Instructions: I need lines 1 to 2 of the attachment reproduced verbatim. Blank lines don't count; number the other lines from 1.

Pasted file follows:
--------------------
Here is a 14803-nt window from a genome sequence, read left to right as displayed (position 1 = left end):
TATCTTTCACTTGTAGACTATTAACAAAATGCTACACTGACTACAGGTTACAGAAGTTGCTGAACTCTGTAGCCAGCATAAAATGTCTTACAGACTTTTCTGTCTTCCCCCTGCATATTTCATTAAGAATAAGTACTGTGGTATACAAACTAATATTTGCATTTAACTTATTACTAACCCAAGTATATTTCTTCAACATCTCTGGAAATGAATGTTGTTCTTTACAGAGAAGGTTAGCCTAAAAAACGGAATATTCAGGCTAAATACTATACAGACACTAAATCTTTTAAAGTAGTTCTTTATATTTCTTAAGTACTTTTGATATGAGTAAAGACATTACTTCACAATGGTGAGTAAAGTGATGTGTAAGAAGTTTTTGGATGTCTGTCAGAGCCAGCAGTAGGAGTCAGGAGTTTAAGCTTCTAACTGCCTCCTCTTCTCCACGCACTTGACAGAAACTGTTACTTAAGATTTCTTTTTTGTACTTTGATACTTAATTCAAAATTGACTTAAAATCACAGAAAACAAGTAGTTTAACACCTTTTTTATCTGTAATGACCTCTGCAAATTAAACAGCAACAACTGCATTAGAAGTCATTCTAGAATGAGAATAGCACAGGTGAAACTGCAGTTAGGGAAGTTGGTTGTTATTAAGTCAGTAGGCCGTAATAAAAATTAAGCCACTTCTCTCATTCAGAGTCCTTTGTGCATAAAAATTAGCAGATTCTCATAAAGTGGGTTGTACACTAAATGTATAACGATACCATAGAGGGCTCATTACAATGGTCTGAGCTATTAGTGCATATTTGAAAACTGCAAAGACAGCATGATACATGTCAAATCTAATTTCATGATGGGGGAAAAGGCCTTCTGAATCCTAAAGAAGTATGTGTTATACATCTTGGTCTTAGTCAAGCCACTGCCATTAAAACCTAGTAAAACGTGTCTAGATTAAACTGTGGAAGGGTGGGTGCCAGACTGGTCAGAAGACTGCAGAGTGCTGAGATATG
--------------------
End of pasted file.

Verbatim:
Here is a 14803-nt window from a genome sequence, read left to right as displayed (position 1 = left end):
TATCTTTCACTTGTAGACTATTAACAAAATGCTACACTGACTACAGGTTACAGAAGTTGCTGAACTCTGTAGCCAGCATAAAATGTCTTACAGACTTTTCTGTCTTCCCCCTGCATATTTCATTAAGAATAAGTACTGTGGTATACAAACTAATATTTGCATTTAACTTATTACTAACCCAAGTATATTTCTTCAACATCTCTGGAAATGAATGTTGTTCTTTACAGAGAAGGTTAGCCTAAAAAACGGAATATTCAGGCTAAATACTATACAGACACTAAATCTTTTAAAGTAGTTCTTTATATTTCTTAAGTACTTTTGATATGAGTAAAGACATTACTTCACAATGGTGAGTAAAGTGATGTGTAAGAAGTTTTTGGATGTCTGTCAGAGCCAGCAGTAGGAGTCAGGAGTTTAAGCTTCTAACTGCCTCCTCTTCTCCACGCACTTGACAGAAACTGTTACTTAAGATTTCTTTTTTGTACTTTGATACTTAATTCAAAATTGACTTAAAATCACAGAAAACAAGTAGTTTAACACCTTTTTTATCTGTAATGACCTCTGCAAATTAAACAGCAACAACTGCATTAGAAGTCATTCTAGAATGAGAATAGCACAGGTGAAACTGCAGTTAGGGAAGTTGGTTGTTATTAAGTCAGTAGGCCGTAATAAAAATTAAGCCACTTCTCTCATTCAGAGTCCTTTGTGCATAAAAATTAGCAGATTCTCATAAAGTGGGTTGTACACTAAATGTATAACGATACCATAGAGGGCTCATTACAATGGTCTGAGCTATTAGTGCATATTTGAAAACTGCAAAGACAGCATGATACATGTCAAATCTAATTTCATGATGGGGGAAAAGGCCTTCTGAATCCTAAAGAAGTATGTGTTATACATCTTGGTCTTAGTCAAGCCACTGCCATTAAAACCTAGTAAAACGTGTCTAGATTAAACTGTGGAAGGGTGGGTGCCAGACTGGTCAGAAGACTGCAGAGTGCTGAGATATG